Meanwhile, living in exile on an Orion ship is the one man who can help Starfleet find an ancient weapon that can stop the Shedai: Vanguard’s former commanding officer, Diego Reyes.


Vanguard series author Dayton Ward confirmed the end of the series in a blog post, where he explains how this was all part of a plan:

We’ve begun the process of bringing the Vanguard series to what we hope is a proper and epic conclusion. What Judgments Come, written by me and Kevin and coming in October, is the first of a 2-part conclusion to the series. It’ll be followed next year with the seventh and final novel, Storming Heaven written by David Mack, who faces the monumental task of putting to bed the series he helped create.

However, you’ll see when you read the title pages that the three of us are credited with the story for both books. We’ve been plotting this for going on two years now. The series had always been conceived with a beginning, middle, and end, going back to the original "bible" Dave wrote when he co-created the series with then-editor Marco Palmieri.

…more at Dayton’s blog

The Vanugard series is coming to an end

More summer Star Trek reading

There are more new and recent Star Trek novels to keep you going for this summer, including Christopher L. Bennett’s "Star Trek: Department of Temporal Investigations: Watching The Clock" (see TrekMovie review), David McIntee’s "Star Trek The Next Generation: Indistinguishable from Magic" (TrekMovie review), and Star Trek: Voyager: Children of the Storm (TrekMovie review).  And if you want a story from the new Star Trek movie universe, there is the just-released "Star Trek: Starfleet Academy: The Gemini Agent," by Rick Barba.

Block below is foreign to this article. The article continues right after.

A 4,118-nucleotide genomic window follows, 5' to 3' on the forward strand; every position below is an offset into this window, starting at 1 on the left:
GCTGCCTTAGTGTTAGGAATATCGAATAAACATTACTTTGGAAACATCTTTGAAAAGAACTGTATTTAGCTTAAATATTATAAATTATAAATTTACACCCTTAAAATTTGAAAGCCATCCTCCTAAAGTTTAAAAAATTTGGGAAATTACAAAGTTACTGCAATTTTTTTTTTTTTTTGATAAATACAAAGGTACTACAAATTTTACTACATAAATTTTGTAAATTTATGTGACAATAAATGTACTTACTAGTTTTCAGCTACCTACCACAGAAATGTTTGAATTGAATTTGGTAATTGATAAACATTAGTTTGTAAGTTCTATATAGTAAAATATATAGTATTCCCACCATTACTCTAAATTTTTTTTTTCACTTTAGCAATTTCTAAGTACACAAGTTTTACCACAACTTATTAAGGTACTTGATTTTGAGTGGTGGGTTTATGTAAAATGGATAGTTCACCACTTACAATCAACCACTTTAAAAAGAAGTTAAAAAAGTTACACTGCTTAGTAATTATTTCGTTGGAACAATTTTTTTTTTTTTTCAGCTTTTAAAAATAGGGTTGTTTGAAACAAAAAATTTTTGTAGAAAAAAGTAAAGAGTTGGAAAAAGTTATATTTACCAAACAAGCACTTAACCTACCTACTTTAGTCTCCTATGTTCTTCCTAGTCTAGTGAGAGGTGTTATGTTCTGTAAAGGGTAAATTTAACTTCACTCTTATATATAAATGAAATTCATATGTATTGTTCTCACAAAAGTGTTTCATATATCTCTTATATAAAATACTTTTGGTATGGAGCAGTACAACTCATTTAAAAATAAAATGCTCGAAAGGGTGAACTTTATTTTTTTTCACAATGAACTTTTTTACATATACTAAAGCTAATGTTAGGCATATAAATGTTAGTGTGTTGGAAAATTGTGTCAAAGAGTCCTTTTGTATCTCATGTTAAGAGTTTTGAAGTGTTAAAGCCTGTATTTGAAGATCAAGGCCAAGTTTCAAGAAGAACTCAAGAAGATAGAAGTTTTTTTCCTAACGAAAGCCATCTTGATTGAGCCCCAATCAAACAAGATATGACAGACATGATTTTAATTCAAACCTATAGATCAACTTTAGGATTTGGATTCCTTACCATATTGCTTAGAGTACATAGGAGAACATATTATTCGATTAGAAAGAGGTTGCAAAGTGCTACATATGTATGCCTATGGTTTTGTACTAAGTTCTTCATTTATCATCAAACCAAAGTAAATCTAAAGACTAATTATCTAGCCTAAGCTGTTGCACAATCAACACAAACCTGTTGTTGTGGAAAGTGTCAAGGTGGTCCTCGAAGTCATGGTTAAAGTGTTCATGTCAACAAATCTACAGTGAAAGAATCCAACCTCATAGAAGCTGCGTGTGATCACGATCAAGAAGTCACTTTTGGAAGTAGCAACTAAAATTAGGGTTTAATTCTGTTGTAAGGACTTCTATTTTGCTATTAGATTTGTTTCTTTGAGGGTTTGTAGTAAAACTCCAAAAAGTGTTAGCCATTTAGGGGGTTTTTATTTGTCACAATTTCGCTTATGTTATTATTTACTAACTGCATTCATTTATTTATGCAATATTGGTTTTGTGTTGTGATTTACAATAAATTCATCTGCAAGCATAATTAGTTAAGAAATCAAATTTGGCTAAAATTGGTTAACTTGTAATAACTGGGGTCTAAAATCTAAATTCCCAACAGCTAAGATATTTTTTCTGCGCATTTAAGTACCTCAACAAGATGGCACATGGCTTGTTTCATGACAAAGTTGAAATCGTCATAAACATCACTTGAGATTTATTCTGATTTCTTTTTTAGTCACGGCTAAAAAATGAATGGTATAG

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Recently release Star Trek books

And coming up later in July, James Swallow will explore the relationship between Spock and Valeris in "Star Trek: Cast No Shadow."

The next Star Trek novel – due in late July

Pocket Books provided TrekMovie with a copy of this book for review.


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I’m sad to see it go, but I’d rather it go out on top than fizzle out like some of the other series. Definitely among the best Trek series the publisher has put out.

@ #1

Agreed. Fantastic series

I would love to see it as a tv series. why not make a movie of a star trek novel?

Definitely have more material to work with here than an 80-page outline and we wouldn’t have to wait 3-1/2 to 4 years between movies.

@ #3

or a mini-series? i miss star trek, in some form, on television.

Yep, while Vanguard moves at light speed… something else moves along at ludicrous speed, and I don’t mean plaid.

Should be interesting to see one of these book series actually have a conclusion, as opposed to quickly fizzling out (Challenger) or having an indeterminate future (New Frontier).

Too bad it’s ending, though I always suspected it had to end someday. There always did seem to be an overall storyline going through all the books in this series that would have to have a conclusion.